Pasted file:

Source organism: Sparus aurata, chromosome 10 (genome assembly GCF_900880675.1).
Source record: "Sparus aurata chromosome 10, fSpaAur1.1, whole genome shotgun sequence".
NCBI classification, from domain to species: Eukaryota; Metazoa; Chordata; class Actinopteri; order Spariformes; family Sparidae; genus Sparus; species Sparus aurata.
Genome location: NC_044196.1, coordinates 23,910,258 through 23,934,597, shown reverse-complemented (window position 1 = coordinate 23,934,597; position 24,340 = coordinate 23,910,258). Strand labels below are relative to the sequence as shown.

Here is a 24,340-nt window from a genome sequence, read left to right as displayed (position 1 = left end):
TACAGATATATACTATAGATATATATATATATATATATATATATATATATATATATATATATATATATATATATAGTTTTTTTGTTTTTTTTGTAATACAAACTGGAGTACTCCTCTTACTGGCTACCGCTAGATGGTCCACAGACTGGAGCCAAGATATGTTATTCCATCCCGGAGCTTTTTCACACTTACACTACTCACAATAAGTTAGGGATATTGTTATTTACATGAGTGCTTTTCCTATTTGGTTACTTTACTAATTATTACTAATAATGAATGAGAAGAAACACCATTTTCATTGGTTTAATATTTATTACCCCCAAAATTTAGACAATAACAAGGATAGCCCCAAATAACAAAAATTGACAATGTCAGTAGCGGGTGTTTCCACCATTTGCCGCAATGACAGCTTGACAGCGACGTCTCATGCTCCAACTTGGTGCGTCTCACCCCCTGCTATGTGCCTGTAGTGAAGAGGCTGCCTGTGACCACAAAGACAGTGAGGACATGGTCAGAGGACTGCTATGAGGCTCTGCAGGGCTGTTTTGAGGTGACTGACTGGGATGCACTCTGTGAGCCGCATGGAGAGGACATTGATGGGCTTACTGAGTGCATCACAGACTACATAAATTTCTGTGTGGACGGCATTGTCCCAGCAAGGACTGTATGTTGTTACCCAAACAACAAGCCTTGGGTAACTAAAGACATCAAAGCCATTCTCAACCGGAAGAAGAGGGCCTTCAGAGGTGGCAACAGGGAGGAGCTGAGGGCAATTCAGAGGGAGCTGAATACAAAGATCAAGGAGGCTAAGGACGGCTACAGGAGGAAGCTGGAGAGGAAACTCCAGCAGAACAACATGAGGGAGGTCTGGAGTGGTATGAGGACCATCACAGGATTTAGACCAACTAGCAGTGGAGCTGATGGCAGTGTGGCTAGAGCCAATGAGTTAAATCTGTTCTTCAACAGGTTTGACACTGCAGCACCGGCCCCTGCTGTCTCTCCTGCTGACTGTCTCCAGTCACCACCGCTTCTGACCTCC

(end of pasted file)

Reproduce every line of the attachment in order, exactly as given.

Source organism: Sparus aurata, chromosome 10 (genome assembly GCF_900880675.1).
Source record: "Sparus aurata chromosome 10, fSpaAur1.1, whole genome shotgun sequence".
NCBI classification, from domain to species: Eukaryota; Metazoa; Chordata; class Actinopteri; order Spariformes; family Sparidae; genus Sparus; species Sparus aurata.
Genome location: NC_044196.1, coordinates 23,910,258 through 23,934,597, shown reverse-complemented (window position 1 = coordinate 23,934,597; position 24,340 = coordinate 23,910,258). Strand labels below are relative to the sequence as shown.

Here is a 24,340-nt window from a genome sequence, read left to right as displayed (position 1 = left end):
TACAGATATATACTATAGATATATATATATATATATATATATATATATATATATATATATATATATATATATATAGTTTTTTTGTTTTTTTTGTAATACAAACTGGAGTACTCCTCTTACTGGCTACCGCTAGATGGTCCACAGACTGGAGCCAAGATATGTTATTCCATCCCGGAGCTTTTTCACACTTACACTACTCACAATAAGTTAGGGATATTGTTATTTACATGAGTGCTTTTCCTATTTGGTTACTTTACTAATTATTACTAATAATGAATGAGAAGAAACACCATTTTCATTGGTTTAATATTTATTACCCCCAAAATTTAGACAATAACAAGGATAGCCCCAAATAACAAAAATTGACAATGTCAGTAGCGGGTGTTTCCACCATTTGCCGCAATGACAGCTTGACAGCGACGTCTCATGCTCCAACTTGGTGCGTCTCACCCCCTGCTATGTGCCTGTAGTGAAGAGGCTGCCTGTGACCACAAAGACAGTGAGGACATGGTCAGAGGACTGCTATGAGGCTCTGCAGGGCTGTTTTGAGGTGACTGACTGGGATGCACTCTGTGAGCCGCATGGAGAGGACATTGATGGGCTTACTGAGTGCATCACAGACTACATAAATTTCTGTGTGGACGGCATTGTCCCAGCAAGGACTGTATGTTGTTACCCAAACAACAAGCCTTGGGTAACTAAAGACATCAAAGCCATTCTCAACCGGAAGAAGAGGGCCTTCAGAGGTGGCAACAGGGAGGAGCTGAGGGCAATTCAGAGGGAGCTGAATACAAAGATCAAGGAGGCTAAGGACGGCTACAGGAGGAAGCTGGAGAGGAAACTCCAGCAGAACAACATGAGGGAGGTCTGGAGTGGTATGAGGACCATCACAGGATTTAGACCAACTAGCAGTGGAGCTGATGGCAGTGTGGCTAGAGCCAATGAGTTAAATCTGTTCTTCAACAGGTTTGACACTGCAGCACCGGCCCCTGCTGTCTCTCCTGCTGACTGTCTCCAGTCACCACCGCTTCTGACCTCC